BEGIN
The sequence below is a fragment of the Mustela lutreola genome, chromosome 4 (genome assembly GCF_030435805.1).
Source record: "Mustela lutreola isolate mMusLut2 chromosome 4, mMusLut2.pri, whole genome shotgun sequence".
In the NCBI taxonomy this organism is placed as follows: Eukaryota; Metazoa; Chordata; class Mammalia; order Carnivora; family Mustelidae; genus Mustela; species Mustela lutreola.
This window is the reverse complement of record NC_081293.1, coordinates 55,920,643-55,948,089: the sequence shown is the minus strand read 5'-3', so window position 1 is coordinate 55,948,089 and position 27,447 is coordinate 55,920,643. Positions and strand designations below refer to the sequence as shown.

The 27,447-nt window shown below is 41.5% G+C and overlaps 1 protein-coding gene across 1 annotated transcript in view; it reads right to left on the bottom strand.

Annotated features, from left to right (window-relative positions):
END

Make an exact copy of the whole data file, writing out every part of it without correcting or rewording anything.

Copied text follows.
The sequence below is a fragment of the Mustela lutreola genome, chromosome 4 (genome assembly GCF_030435805.1).
Source record: "Mustela lutreola isolate mMusLut2 chromosome 4, mMusLut2.pri, whole genome shotgun sequence".
In the NCBI taxonomy this organism is placed as follows: Eukaryota; Metazoa; Chordata; class Mammalia; order Carnivora; family Mustelidae; genus Mustela; species Mustela lutreola.
This window is the reverse complement of record NC_081293.1, coordinates 55,920,643-55,948,089: the sequence shown is the minus strand read 5'-3', so window position 1 is coordinate 55,948,089 and position 27,447 is coordinate 55,920,643. Positions and strand designations below refer to the sequence as shown.

The 27,447-nt window shown below is 41.5% G+C and overlaps 1 protein-coding gene across 1 annotated transcript in view; it reads right to left on the bottom strand.

Annotated features, from left to right (window-relative positions):